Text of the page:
Bloom Day

December Bloom Day--already! Truly, it boggles the mind. Are you getting older, too? That's a joke. Of course you are. So am I. (Didn't say it was a funny joke.)

Anyway, a possible upside to the imminent arrival of 2009: the solstice is only 6 days away. As upsides go, that one offers cold comfort. It always takes oh-so-much longer to crawl up out of winter darkness than it does to slide down in. They say April is the cruelest month, but for me it's February.

In the meantime we have Bloom Day. I wasn't thinking about Bloom Day when I took some pictures on Saturday. But yesterday it rained and today I have to work.

Wouldn't this picture of Tithonia diversifolia be much better if the whole background was blacked out? At some point I will learn to make scans like Craig at Ellis Hollow. (Actually, I'm surprised more of us have not tried doing that.) I'm holding the camera way over my head to take this picture, and using the vari-angle LCD to frame the shot. These flowers are 6' up.


I'm so pleased with this shrub, at least for the time being. It will require much pruning and shaping to stay in bounds, but I like that sort of challenge. The flowers are very fragrant and the foliage is groovy.

Up on the deck, the Hardenbergia violacea is starting to bloom.


I think it was a little farther along last year at this time. Here you can see all the beady threads as a sign of things to come.


And one more picture of it, just because December is a time of flower austerity.


And one gratuitious shot of lingering red leaves won't hurt anybody, either.


In the vegetable slash herb garden, the bright sun washes out the flowering spikes of Ocimum 'African Blue'. I guess I could learn how to dial down that glare a little bit.


A passionflower on long vines dangling off the bamboo.


If I had enormous piles of money, I would probably buy new chairs for the garden. This little spot needs something rounder, and more organic feeling. Alas, aesthetic garden seating cannot be a priority in austere times. A more suitable chair is a want not a need.

Even in times when I have nothing else to offer you, you seekers of blooms can always find this Abutilon. I weary of photographing it for Bloom Day, but it's my job and I have to do it.


Also blooming: Two Cuphea, Fuchsia boliviana 'Alba', Cobaea scandens, and Omphalodes cappadocica (just getting started). Also, an orange Agastache blooming in a pot on the roof.

If you want to spend this dark December day looking for flowers, then you should start your search at May Dreams Gardens.


Carol Michel said...

I want to get an Abutilon to keep inside, as it does seem to bloom in the winter time, when even inside not much is blooming.

And I have to say, I'd be so lost in San Francisco, horticulturally, because I rarely recognize what you have blooming. Though after all this time of reading your bloom day posts, some of the flowers are becoming more familiar!

Carol, May Dreams Gardens

(By the way, did you add your name and url to the new widget on my blog that I set up to make it easier to find bloom day posts? It's at the end of the post...)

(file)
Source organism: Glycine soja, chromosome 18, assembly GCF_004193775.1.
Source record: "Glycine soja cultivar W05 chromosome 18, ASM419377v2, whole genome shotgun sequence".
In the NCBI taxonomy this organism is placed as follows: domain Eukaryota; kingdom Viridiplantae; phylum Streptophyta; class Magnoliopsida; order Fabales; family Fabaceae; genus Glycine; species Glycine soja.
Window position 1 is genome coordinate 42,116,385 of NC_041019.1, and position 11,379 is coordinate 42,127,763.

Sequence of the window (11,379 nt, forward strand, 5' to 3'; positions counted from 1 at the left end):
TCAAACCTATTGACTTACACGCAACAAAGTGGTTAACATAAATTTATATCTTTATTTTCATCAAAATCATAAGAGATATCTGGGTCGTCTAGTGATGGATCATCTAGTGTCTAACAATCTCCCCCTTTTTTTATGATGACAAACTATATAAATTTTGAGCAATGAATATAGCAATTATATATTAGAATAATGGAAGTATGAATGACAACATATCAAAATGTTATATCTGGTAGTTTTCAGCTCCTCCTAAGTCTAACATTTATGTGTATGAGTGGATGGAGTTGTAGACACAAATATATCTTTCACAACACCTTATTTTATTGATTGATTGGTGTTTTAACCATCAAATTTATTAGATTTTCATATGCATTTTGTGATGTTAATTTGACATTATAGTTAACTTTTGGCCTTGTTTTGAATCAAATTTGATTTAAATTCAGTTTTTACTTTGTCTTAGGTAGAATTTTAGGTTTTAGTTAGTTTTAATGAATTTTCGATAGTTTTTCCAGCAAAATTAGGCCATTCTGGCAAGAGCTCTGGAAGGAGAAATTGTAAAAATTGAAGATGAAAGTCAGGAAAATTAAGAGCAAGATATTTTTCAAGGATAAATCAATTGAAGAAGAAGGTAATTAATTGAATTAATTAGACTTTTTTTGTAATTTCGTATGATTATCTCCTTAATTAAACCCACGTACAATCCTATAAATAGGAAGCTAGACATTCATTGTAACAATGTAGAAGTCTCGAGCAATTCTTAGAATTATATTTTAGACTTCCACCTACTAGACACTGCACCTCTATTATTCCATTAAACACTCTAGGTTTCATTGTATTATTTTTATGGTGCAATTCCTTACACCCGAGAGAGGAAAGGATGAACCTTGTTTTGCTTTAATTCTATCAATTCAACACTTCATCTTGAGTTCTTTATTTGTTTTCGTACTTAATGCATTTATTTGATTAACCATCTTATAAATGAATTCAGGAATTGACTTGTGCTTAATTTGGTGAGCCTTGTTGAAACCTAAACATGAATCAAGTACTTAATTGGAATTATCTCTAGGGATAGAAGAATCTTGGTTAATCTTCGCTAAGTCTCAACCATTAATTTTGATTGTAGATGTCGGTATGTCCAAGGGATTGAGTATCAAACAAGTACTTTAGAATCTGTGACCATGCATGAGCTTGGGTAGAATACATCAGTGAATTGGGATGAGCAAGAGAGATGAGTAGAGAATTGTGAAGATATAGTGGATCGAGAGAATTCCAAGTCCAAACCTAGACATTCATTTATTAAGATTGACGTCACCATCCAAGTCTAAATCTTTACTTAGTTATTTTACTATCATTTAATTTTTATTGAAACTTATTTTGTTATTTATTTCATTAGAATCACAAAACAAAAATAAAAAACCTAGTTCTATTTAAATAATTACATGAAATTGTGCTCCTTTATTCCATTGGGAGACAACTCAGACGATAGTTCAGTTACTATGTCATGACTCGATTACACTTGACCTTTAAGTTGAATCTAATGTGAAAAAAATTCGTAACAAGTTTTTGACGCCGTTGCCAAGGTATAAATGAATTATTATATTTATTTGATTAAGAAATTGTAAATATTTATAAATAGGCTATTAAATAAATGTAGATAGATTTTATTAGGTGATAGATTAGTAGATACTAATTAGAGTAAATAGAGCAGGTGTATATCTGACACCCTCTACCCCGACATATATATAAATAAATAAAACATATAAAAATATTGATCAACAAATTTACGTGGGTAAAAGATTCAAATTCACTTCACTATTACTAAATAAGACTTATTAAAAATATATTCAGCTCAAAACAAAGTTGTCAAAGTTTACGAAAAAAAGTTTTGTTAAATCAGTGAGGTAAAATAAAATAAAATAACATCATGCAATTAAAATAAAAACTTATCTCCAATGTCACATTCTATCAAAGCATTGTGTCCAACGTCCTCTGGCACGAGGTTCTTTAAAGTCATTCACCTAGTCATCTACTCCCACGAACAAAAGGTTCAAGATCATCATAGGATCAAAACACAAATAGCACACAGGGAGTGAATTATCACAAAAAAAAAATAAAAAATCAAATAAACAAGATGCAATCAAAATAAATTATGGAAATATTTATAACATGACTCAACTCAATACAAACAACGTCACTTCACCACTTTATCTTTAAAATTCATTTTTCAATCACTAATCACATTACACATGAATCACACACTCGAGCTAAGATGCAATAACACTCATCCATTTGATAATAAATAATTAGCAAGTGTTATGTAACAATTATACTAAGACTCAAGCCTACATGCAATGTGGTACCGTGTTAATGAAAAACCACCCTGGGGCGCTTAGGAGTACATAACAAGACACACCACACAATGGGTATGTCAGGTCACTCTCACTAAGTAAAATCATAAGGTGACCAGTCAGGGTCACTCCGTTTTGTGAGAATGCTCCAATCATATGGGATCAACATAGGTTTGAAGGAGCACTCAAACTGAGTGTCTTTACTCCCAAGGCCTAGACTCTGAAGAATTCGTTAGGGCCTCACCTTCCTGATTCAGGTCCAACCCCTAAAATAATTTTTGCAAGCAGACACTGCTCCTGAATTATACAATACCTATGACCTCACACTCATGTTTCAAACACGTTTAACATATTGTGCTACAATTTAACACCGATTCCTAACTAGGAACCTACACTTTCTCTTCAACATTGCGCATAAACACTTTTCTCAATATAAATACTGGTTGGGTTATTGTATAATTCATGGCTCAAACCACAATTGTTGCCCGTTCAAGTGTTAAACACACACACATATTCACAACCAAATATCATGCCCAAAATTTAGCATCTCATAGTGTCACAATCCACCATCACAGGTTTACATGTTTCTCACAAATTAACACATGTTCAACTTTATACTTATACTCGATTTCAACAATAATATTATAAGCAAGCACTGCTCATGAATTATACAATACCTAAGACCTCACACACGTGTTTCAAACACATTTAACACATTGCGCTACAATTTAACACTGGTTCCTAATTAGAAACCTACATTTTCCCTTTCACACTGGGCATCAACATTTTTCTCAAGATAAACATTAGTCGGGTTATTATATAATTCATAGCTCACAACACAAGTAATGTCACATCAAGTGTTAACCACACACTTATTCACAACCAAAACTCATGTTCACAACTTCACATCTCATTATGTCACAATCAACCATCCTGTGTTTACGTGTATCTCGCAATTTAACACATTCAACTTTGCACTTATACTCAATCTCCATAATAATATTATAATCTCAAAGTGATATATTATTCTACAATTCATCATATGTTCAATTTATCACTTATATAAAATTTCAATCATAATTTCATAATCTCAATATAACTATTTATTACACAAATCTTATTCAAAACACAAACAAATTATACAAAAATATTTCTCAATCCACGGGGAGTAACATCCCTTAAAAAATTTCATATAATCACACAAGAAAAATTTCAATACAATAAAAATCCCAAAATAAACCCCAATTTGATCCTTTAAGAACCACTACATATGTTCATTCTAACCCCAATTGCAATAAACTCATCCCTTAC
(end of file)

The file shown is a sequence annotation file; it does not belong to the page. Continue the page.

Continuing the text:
Anonymous said...

Hi Chuck, hooray for the first bloom day for the new camera. Your photos are bright, colorful and tell us that winter in your area is a far cry from the gray, brown and icy hues we have been seeing. I for one, am getting younger every day, in attitude anyway. :-)

Christopher C. NC said...

This is a pretty meager Bloom Day post for you, but if you just showed pictures of the Hardenbergia violacea you'ld still be up there for best post.

Les said...

I am with you on February, not only is it the cruelest, it is the longest. I love the Hardenbergia violacea, but will have to enjoy it on your blog as it will not grow for us.

sweetbay said...

Love the Tithonia diversifolia. Very nice!

lisa said...

Personally I'm not tired of your abutilon blooms (or any of the others), I may have to try one as a houseplant too. (My houseplants all seem to be "on strike" this year when it comes to blooming).

Anonymous said...

Hi Chuck - I found this interesting article on using Tithonia diversifolia to improve soil: http://www.springerlink.com/content/r6u457k5561l758u/ I like this plant alot, and would love to try it here in N. Sonoma County: temp down to 24 last night - might be tough on it? How long have you had yours? I agree with others: Too many Abutilon pics? Never! Happy Holidays.

chuck b. said...

Hi cloverann, I think tithonia dies to the crown in freezing weather, but comes right back, at least if it's well-established by the time a freeze comes. This plant grows incredibly fast. I got mine in June I think.

My advice would be get it at Annie's next spring and plant it and by the time it freezes again, it will be all set for a quick recovery.

Anonymous said...

Thanks, Chuck! I found some more good info on davesgardenweb. It will do fine here. I also saw it can be propagated by stem cuttings!
The botanical garden shots were great - leucodendrons? Need some of those, too..